MFG Archive

If You Build It, They Will Evaluate: Upping the Nonprofit Evaluation Game

energy_burst_box subYes, we’re headed back to the cornfield. A discussion on tools and methods is one thing. The capacity and capability to use them, as well as the context in which they’re situated, make for an exploration that is closer to real-world implications. The non-starter for many great ideas and theories is their detachment from actual usage scenarios, i.e. detachment from people making them work. We engage that thought with comment from Johanna Morariu and Ann Emery of Innovation Network. Using this organization’s State of Evaluation project as the focal point, the authors take a look at how evaluation is progressing as a discipline with impact.

They say that the only social problems left to solve are the hardest ones. Poverty, health, global food insecurity, the environment. With tight budgets and insatiable demand for their services, nonprofit organizations are in a tough spot. One solution to make the best of this challenging situation is to make sure that nonprofits are being efficient and effective, and to inform decisions with data.

Luckily, there’s a lot of interest in nonprofit evaluation. Let’s be honest: collecting data about nonprofits isn’t a new idea. But it has moved into some exciting and promising new frontiers in the last few years. For all this progress, though, some field-wide challenges continue to impede nonprofits from systematically collecting and using data.

A few years ago we started a research project to take the evaluation pulse of nonprofits: the State of Evaluation project. In the last round, we surveyed 546 nonprofit organizations from across the U.S. We found that 90% of nonprofits are engaged in some type of evaluation (great!), and we also found several areas with room for growth.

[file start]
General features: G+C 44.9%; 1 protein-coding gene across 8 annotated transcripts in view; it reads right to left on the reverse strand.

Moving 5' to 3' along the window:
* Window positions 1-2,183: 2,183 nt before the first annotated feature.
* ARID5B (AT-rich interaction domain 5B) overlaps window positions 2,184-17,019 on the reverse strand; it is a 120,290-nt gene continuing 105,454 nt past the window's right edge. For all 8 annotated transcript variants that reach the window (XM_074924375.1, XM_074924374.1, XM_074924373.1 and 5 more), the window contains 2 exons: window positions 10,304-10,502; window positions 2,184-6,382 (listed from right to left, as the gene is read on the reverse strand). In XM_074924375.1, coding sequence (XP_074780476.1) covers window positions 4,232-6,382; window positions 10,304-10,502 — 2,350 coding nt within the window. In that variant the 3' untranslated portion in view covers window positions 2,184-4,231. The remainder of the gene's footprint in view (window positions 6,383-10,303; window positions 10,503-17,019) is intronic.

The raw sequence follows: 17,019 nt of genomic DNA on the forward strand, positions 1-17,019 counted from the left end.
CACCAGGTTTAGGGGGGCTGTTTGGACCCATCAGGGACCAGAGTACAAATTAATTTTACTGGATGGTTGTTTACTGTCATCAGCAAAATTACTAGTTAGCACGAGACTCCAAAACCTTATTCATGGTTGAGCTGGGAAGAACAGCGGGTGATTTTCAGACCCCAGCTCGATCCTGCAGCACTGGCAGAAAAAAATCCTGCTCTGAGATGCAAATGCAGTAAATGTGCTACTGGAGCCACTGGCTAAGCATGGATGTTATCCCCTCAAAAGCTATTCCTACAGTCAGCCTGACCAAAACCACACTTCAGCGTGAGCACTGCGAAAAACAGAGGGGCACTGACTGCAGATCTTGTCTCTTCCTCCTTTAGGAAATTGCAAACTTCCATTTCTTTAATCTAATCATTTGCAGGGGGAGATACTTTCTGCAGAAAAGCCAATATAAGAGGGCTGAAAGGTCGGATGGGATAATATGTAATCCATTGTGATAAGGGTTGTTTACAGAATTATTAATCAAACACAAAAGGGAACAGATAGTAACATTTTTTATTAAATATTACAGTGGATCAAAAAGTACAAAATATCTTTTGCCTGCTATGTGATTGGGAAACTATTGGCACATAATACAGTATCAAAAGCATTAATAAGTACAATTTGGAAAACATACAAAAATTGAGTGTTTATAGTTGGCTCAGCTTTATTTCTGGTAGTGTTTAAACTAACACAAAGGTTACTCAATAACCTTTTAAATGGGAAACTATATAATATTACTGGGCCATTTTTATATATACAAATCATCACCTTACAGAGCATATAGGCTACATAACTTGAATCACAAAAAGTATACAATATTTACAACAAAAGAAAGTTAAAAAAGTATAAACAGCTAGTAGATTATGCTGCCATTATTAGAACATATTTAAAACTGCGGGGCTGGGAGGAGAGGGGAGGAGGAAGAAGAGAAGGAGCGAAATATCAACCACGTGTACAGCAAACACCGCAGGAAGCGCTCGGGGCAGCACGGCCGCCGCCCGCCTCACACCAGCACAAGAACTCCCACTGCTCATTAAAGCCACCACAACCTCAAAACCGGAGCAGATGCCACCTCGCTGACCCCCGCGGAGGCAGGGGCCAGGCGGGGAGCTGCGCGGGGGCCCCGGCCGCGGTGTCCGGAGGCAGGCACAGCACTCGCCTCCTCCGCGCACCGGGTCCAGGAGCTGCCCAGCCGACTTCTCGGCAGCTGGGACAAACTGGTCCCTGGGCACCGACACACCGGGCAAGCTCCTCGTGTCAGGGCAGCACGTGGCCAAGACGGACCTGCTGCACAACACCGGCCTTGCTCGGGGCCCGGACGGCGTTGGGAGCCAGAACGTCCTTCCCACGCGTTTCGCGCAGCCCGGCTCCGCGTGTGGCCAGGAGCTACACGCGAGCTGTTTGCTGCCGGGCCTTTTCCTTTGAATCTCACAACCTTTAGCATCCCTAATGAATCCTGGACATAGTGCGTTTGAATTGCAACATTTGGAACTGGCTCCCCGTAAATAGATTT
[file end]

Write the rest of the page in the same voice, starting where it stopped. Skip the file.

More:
Room for growth. We found that few nonprofits are equipped with the staff know-how, time, and money to meaningfully engage in evaluation.

Time, money, and know-how:When asked about barriers to evaluation, 71% of nonprofits said that limited staff time was a significant challenge to evaluation, 61% said insufficient financial resources were a significant challenge, and 39% said limited staff expertise in evaluation was a significant challenge.

Staffing: Overall, 18% of organizations had a full-time employee dedicated to evaluation. This is an area that’s gaining traction among larger organizations (those with budgets over $1M): in 2012, 53% of large nonprofits had a full-time employee dedicated to evaluation. In comparison, 9% of small organizations (those with budgets less than $500,000) had a full-time evaluation specialist—and these small nonprofits make up three-quarters of the sector. [1- see footnote]

Prioritization: In our research project, we gave the nonprofits a list of ten organizational tasks and asked them to rank these tasks in order of importance. The tasks included: communications, evaluation, financial management, fundraising, governance, human resources, information technology, research, staff development, and strategic planning. These are tasks that most nonprofits are engaged in, to some degree. Evaluation was ranked #9, signalling that evaluation competes with other internal priorities, and usually falls to the bottom of the heap.

These challenges add up to very real concerns. Due to limited time and money, do grant reports contain errors? Are nonprofits or funders basing their decisions on erroneous information? Most importantly, how can we leverage evaluation so that it nonprofits can effectively and efficiently achieve their missions?

How can funders support evaluation capacity? Nonprofits and other social sector organizations help us address our most critical issues. But they can’t do it alone. Nonprofits need to be supported by a strong evaluation infrastructure–like technology, systems, and a general know-how among staff. Based on our research and our experience in the field, we have outlined five areas where funders can play a role to ensure that nonprofits are poised to tackle the world’s biggest social challenges: